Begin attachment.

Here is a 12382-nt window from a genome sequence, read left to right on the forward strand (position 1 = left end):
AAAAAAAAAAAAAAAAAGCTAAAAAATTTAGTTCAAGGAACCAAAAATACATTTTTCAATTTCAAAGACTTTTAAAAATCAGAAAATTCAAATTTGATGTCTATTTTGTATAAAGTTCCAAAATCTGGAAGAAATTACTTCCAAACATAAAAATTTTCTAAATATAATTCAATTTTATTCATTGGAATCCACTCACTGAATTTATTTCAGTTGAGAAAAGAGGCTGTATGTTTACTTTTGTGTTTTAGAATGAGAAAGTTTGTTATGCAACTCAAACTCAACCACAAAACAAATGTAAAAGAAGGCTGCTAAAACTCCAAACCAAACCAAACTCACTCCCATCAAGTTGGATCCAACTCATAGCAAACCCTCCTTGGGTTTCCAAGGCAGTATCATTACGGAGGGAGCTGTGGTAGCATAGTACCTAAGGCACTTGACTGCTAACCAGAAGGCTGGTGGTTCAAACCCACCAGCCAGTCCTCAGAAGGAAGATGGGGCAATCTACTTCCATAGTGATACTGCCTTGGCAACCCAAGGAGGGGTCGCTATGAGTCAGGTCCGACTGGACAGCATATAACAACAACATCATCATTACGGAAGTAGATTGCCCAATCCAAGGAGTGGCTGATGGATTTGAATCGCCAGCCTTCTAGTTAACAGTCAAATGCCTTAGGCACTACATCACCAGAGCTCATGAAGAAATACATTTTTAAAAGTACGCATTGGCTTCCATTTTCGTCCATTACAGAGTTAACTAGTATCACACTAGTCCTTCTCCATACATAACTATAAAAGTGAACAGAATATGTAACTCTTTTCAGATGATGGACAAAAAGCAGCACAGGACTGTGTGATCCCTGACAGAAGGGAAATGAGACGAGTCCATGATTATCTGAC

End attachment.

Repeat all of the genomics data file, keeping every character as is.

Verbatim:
Here is a 12382-nt window from a genome sequence, read left to right on the forward strand (position 1 = left end):
AAAAAAAAAAAAAAAAAGCTAAAAAATTTAGTTCAAGGAACCAAAAATACATTTTTCAATTTCAAAGACTTTTAAAAATCAGAAAATTCAAATTTGATGTCTATTTTGTATAAAGTTCCAAAATCTGGAAGAAATTACTTCCAAACATAAAAATTTTCTAAATATAATTCAATTTTATTCATTGGAATCCACTCACTGAATTTATTTCAGTTGAGAAAAGAGGCTGTATGTTTACTTTTGTGTTTTAGAATGAGAAAGTTTGTTATGCAACTCAAACTCAACCACAAAACAAATGTAAAAGAAGGCTGCTAAAACTCCAAACCAAACCAAACTCACTCCCATCAAGTTGGATCCAACTCATAGCAAACCCTCCTTGGGTTTCCAAGGCAGTATCATTACGGAGGGAGCTGTGGTAGCATAGTACCTAAGGCACTTGACTGCTAACCAGAAGGCTGGTGGTTCAAACCCACCAGCCAGTCCTCAGAAGGAAGATGGGGCAATCTACTTCCATAGTGATACTGCCTTGGCAACCCAAGGAGGGGTCGCTATGAGTCAGGTCCGACTGGACAGCATATAACAACAACATCATCATTACGGAAGTAGATTGCCCAATCCAAGGAGTGGCTGATGGATTTGAATCGCCAGCCTTCTAGTTAACAGTCAAATGCCTTAGGCACTACATCACCAGAGCTCATGAAGAAATACATTTTTAAAAGTACGCATTGGCTTCCATTTTCGTCCATTACAGAGTTAACTAGTATCACACTAGTCCTTCTCCATACATAACTATAAAAGTGAACAGAATATGTAACTCTTTTCAGATGATGGACAAAAAGCAGCACAGGACTGTGTGATCCCTGACAGAAGGGAAATGAGACGAGTCCATGATTATCTGAC